How do we turn it around?
I don’t think there is an easy answer to that. The book is optimistic on the one hand and pessimistic on the other. It starts pessimistic at some level because it is a counterweight against the techno-optimism of Silicon Valley in the United States, which says just trust the technological geniuses and brilliant companies and everything is going to work out fine. But we are also optimistic in the following sense: We reject the view that we are necessarily heading to doom. We also argue very strongly that technically it is feasible to use digital tools and AI in a much more pro-human, pro-worker, pro-democracy way. But, and there’s a big but, that is the final layer of pessimism: This requires a major course-correction and that is politically difficult, especially in the United States where the government has not been engaged in regulation of the tech industry as in many other countries (including Germany, for example).
Polarisation has increased and the power of tech companies has become disproportionate. Nevertheless, we suggest not an easy but a feasible path for changing our course. It starts by recognising the problem and changing the narrative. In particular, having a broader conversation about making choices related to AI. What sort of choices do we want? What sort of social consequences should we care for? That’s very important. Building new institutions or strengthening existing countervailing powers against the dominance of the tech industry. And finally, we suggest some specific policies but with the full disclosure that while I am pretty sure that the first two steps I outlined are essential, there are many different ways of choosing policies and we also don’t know the effectiveness of some policies. You have to do experimentation. The heart of the matter is that you have to choose policies that reduce the dominance of the tech industry, create room for new business-models that are more inclusive and also push innovations in a more pro-human, pro-worker direction. Humans need to be put in the driving seat.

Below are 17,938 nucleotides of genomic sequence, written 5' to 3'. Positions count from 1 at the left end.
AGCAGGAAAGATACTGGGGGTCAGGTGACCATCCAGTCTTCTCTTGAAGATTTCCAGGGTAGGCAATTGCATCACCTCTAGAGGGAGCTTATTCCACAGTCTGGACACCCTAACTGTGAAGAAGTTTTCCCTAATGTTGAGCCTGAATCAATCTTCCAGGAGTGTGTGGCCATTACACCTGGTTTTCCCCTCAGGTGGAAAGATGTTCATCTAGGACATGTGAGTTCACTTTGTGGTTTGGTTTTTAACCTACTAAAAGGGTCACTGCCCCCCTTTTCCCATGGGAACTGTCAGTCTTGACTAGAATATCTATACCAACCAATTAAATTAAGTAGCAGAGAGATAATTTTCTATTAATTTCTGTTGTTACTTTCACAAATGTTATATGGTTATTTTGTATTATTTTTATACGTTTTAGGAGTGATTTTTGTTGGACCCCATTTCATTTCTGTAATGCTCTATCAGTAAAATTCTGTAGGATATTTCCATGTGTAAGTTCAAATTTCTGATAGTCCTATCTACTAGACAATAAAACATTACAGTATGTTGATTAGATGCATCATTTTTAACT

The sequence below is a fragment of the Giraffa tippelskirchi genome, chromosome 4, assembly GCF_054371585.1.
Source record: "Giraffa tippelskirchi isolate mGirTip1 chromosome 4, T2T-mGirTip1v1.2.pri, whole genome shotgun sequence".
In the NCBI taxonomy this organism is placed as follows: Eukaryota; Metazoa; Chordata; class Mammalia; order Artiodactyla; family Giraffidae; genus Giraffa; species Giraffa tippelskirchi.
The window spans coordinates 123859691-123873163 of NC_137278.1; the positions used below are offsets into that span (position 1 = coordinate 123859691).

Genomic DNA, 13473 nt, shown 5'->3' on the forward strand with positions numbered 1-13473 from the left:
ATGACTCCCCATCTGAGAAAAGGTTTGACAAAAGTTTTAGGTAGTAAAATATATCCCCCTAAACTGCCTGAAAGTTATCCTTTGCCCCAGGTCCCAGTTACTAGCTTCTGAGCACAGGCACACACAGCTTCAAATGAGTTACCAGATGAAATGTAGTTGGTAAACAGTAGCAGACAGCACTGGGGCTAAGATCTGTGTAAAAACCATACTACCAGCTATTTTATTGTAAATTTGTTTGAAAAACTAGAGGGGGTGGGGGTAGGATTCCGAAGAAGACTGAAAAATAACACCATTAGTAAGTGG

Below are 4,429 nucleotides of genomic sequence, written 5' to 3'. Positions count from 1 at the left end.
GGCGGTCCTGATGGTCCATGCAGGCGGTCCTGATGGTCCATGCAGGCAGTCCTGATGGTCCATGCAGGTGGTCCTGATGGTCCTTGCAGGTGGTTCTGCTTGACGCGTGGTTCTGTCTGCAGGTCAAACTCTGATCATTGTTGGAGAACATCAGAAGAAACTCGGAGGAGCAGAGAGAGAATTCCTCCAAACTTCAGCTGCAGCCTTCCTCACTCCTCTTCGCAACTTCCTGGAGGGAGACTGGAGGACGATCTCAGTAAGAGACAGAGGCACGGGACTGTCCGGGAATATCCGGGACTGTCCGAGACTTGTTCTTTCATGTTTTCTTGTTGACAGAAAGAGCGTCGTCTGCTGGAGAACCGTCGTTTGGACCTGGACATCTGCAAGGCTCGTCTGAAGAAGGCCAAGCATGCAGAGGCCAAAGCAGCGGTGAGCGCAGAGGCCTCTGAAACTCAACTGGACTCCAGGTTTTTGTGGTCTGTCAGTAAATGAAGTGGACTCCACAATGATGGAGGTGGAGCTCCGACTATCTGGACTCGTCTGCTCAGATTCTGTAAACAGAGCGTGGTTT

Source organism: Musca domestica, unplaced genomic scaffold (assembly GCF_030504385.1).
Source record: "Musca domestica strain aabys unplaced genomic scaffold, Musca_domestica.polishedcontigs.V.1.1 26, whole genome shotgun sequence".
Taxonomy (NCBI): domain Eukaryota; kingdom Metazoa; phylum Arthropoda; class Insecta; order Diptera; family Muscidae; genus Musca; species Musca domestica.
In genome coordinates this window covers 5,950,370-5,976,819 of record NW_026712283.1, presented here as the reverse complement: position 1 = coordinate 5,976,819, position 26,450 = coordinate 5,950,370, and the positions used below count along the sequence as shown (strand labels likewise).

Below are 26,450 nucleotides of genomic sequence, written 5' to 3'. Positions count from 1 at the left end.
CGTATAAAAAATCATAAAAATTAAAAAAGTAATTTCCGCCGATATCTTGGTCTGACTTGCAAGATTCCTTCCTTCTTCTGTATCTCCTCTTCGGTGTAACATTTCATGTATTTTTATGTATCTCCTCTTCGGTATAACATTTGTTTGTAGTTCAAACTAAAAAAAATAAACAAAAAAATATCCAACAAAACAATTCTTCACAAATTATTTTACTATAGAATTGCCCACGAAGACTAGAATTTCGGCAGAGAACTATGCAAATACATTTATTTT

What is a question you wish you were asked and what is your answer to it?
The question: What’s missing from the discussion of new technology both in economics and the general media?
It’s the importance of a vision. This is something that we emphasise in the book. Technologies cannot exist independent of a vision articulated as: What is the problem to be solved? How do we solve it? What are the most interesting directions? What are socially desirable directions? What is the socially acceptable collateral damage on the way? The vision of the tech industry right now is very much driven by a view that digital technologies can perform a lot of human tasks better than most humans and that we should have technologies designed by geniuses used by not so smart people or perhaps to sideline not so smart people. This is actually a very dominant view even if people don’t always express it in these stark terms.
To have a course-correction, we need a new vision where machines are viewed as complements to humans, as useful tools for humans and that’s why the question of policy is a very difficult one. If that vision doesn’t change, you’re not going to be able to deal with it by providing fiscal incentives or subsidies. What you need are the sort of policies that will change that vision. That’s why market structure is important, that’s why the entry of new products is important, that’s why breaking the dominance of existing players is important.